By Elizabeth E. Wein
In 1943, two good friends — Maddie Brodatt and Julie Beaufort-Stuart — are brought together for a secret wartime operation.
Julie has an assignment from the Special Operations Executive to land in German-occupied France. Using false papers identifying her as a German liaison officer, Julie is to attach herself to Nazi headquarters in the region.
Maddie has been working as a civilian pilot transporting new and damaged planes across England. When the pilot scheduled to fly Julie to France is in a car accident, Maddie volunteers to pilot Julie’s plane.
Over France, Maddie runs into anti-aircraft gun fire that damages the tail gear of the plane. Unable to land, she sets Julie up to parachute from the plane. Then Maddie crash lands the plane.
Julie sets out on her mission, but is picked up by the Germans. It turns out that she’s accidentally taken Maddie’s identification papers. She’s thrown into a Gestapo prison and tortured. She knows she’s considered a “nacht und nebel” (night and fog) prisoner — one who will disappear without a trace. She believes she will ultimately be sent to Natzweiler-Struthof, a camp where the Germans conducted medical experiments before killing prisoners.
Half of this book is written as Julie’s confession to the Germans. She’s written it in the form of a novel. Julie never loses sight of her audience — and future audiences — as she writes. She drops in information about the layout of the building and other things that might help the Allies in the future. Although she repeatedly talks of herself as a treasonous coward, much of the information she “confesses” to the Germans is false.
The second half of the novel is written from Maddie’s perspective about what happens after Julie parachutes out of the plane and Maddie struggles to get a flight back to England. Failing to do so, she becomes part of a resistance network trying to locate and free Julie and destroy the Nazi’s regional headquarters.
This novel is deviously well plotted. Few characters can be taken at face value — or even as Julie presents them in her confession. Although ultimately heart-breaking, this is a suspenseful story of courage and daring.
The novel won the 2013 Michael L. Printz Award, the Edgar Allan Poe Award for Best Young Adult Novel and the Golden Kite Honor in 2013. It was also shortlisted for the Carnegie Medal. (Don’t let the “young adult” categorization put you off; this is a sophisticated and fascinating tale about women in wartime.)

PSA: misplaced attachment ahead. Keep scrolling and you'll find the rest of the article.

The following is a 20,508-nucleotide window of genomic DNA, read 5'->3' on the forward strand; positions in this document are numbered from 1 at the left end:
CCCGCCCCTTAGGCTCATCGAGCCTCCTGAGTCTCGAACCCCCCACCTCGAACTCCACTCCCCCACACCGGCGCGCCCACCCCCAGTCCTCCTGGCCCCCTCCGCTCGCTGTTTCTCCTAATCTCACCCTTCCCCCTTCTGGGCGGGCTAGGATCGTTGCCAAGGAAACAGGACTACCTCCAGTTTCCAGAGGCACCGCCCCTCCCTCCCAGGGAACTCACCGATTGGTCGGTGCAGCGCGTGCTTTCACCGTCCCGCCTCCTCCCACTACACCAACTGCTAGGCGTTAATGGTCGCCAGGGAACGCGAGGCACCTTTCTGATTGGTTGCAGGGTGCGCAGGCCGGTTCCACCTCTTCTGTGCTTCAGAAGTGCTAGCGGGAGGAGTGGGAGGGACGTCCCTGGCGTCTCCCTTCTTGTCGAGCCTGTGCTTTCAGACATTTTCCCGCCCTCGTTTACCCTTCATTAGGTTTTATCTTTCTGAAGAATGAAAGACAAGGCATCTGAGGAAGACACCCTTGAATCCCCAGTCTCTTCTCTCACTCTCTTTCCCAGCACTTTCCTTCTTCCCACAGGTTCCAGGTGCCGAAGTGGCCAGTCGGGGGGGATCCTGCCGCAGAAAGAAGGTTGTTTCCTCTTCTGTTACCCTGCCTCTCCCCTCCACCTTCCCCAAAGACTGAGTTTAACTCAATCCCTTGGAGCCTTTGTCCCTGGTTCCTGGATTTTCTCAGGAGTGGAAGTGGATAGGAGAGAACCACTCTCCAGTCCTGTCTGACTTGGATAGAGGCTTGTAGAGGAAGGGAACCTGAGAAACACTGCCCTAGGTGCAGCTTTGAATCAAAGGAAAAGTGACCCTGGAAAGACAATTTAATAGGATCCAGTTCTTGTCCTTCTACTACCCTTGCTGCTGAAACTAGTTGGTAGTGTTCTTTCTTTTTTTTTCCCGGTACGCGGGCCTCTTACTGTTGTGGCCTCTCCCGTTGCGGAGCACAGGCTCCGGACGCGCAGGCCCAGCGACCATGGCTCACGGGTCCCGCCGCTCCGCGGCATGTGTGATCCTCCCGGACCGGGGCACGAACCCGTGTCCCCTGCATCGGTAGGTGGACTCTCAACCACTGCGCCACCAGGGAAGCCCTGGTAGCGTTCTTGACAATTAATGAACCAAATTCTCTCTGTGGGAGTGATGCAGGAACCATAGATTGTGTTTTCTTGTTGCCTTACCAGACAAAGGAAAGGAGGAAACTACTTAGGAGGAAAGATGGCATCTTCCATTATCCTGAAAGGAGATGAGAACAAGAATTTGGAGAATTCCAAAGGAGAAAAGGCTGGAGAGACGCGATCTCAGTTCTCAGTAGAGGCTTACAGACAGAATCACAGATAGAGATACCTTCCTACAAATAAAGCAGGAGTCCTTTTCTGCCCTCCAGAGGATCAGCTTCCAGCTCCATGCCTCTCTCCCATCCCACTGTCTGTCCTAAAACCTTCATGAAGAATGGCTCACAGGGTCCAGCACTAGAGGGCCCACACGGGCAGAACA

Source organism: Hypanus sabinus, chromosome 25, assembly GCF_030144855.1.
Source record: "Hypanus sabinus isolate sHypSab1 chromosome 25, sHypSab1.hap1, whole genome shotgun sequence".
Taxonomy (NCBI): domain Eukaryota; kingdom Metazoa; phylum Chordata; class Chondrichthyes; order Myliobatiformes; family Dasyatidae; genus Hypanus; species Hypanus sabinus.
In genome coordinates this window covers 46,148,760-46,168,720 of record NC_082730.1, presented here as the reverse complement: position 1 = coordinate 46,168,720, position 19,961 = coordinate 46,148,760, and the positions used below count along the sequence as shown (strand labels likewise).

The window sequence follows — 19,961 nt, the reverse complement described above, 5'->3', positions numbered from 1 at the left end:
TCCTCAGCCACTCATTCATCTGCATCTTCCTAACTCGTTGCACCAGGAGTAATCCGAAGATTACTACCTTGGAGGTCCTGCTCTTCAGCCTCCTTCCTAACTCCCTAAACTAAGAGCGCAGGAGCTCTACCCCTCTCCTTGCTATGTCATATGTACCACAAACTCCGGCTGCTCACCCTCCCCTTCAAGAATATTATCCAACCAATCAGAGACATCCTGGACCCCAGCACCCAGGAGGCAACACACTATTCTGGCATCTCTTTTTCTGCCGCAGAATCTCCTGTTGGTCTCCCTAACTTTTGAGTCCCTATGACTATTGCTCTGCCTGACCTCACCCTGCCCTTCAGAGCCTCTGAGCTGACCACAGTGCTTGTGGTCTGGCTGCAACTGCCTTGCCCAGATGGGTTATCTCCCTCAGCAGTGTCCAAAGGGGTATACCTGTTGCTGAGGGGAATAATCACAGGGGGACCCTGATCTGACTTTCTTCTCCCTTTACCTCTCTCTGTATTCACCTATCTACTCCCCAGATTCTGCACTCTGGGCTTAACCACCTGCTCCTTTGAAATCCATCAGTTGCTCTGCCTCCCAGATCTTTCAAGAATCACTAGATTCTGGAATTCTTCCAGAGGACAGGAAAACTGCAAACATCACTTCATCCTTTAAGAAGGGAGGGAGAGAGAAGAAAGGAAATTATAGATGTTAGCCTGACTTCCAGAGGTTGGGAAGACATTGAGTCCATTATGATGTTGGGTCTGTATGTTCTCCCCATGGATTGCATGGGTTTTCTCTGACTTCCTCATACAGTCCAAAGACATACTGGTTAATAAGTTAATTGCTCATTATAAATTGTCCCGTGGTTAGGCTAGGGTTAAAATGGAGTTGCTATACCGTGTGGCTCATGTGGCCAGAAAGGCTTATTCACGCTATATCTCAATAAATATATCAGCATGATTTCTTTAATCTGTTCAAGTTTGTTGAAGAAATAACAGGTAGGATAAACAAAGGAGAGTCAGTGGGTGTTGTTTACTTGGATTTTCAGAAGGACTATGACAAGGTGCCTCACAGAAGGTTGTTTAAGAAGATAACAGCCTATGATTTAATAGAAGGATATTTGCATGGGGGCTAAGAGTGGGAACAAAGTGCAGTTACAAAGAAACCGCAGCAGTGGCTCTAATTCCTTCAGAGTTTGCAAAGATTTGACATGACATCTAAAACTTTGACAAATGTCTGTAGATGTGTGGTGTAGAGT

Author Elizabeth Wein has written other books that involve some of the same characters but aren’t traditional sequels.
If you want to learn more about Julia, check out THE PEARL THIEF (2017), which features Julia as a 15-year-old and Scottish Traveler Euan McEwen, who finds her injured.
ROSE UNDER FIRE (2013) features American Air Transport Auxiliary pilot who becomes a friend of Maddie’s. Returning from a semi-secret flight near the end of World War II, Rose is captured by the Germans and ends up in Ravensbrücke concentration camp.
THE ENIGMA GAME (2020) brings together Jamie Beaufort-Stuart (Julie’s older brother), a flight leader for the 648 Squadron, 15-year-old Louisa Adair and Ellen McEwen, a volunteer driver for the Royal Air Force.
Others books about women in war that might be of interest to you include Kate Quinn’s THE ALICE NETWORK and THE HUNTRESS or Manda Scott’s A TREACHERY OF SPIES.
About the Author: Elizabeth E. Wein (1964 – )
Elizabeth Wein is an American-born novelist who has lived in England, Jamaica and the United States. She has a passion for planes and earned a private pilot license in 2003.
Her father, Norman Wein, helped set up Headstart programs at what is now Manchester Metropolitan University and at the University of the West Indies in Jamaica. He brought his family with him for both assignments.
Elizabeth and her younger brother and sister moved back to the United States with their mother Carol Flocken when their parents’ marriage broke up. Her mother died in a 1978 car accident. Elizabeth and her siblings were raised by her maternal grandparents.
A writer since the age of 11, Elizabeth attended Yale University, did a year of work-study in England and then returned to the United States to earn a doctorate in folklore from the University of Pennsylvania, Philadelphia. While there, she learned to ring church bells in the English style known as “change ringing.” In 1991, she met her future husband there at a bell rings’ dinner-dance.
She and her English husband Tim moved to England in 1995 and settled in Scotland in 2000. They have two grown children. She and her husband ring church bells every Sunday at Dunkeld Cathedral on the banks of the River Tay.